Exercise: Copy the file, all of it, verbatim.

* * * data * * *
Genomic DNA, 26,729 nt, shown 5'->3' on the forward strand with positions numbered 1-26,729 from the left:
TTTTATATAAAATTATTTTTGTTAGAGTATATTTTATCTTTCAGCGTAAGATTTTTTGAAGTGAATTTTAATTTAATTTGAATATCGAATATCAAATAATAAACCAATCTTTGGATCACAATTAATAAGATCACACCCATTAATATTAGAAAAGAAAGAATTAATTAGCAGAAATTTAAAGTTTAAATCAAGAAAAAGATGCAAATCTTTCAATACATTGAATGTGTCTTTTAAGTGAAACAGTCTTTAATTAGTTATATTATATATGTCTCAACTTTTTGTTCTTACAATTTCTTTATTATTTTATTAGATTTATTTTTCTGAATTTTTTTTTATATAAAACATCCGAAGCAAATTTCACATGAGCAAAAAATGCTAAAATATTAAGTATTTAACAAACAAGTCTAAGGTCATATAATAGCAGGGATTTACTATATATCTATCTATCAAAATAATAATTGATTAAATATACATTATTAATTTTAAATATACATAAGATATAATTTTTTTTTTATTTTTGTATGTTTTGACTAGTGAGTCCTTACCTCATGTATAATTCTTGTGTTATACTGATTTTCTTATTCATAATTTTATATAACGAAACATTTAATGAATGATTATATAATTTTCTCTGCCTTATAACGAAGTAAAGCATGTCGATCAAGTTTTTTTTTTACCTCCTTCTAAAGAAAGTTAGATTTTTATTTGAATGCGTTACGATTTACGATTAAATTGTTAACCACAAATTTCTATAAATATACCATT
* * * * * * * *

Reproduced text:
Genomic DNA, 26,729 nt, shown 5'->3' on the forward strand with positions numbered 1-26,729 from the left:
TTTTATATAAAATTATTTTTGTTAGAGTATATTTTATCTTTCAGCGTAAGATTTTTTGAAGTGAATTTTAATTTAATTTGAATATCGAATATCAAATAATAAACCAATCTTTGGATCACAATTAATAAGATCACACCCATTAATATTAGAAAAGAAAGAATTAATTAGCAGAAATTTAAAGTTTAAATCAAGAAAAAGATGCAAATCTTTCAATACATTGAATGTGTCTTTTAAGTGAAACAGTCTTTAATTAGTTATATTATATATGTCTCAACTTTTTGTTCTTACAATTTCTTTATTATTTTATTAGATTTATTTTTCTGAATTTTTTTTTATATAAAACATCCGAAGCAAATTTCACATGAGCAAAAAATGCTAAAATATTAAGTATTTAACAAACAAGTCTAAGGTCATATAATAGCAGGGATTTACTATATATCTATCTATCAAAATAATAATTGATTAAATATACATTATTAATTTTAAATATACATAAGATATAATTTTTTTTTTATTTTTGTATGTTTTGACTAGTGAGTCCTTACCTCATGTATAATTCTTGTGTTATACTGATTTTCTTATTCATAATTTTATATAACGAAACATTTAATGAATGATTATATAATTTTCTCTGCCTTATAACGAAGTAAAGCATGTCGATCAAGTTTTTTTTTTACCTCCTTCTAAAGAAAGTTAGATTTTTATTTGAATGCGTTACGATTTACGATTAAATTGTTAACCACAAATTTCTATAAATATACCATT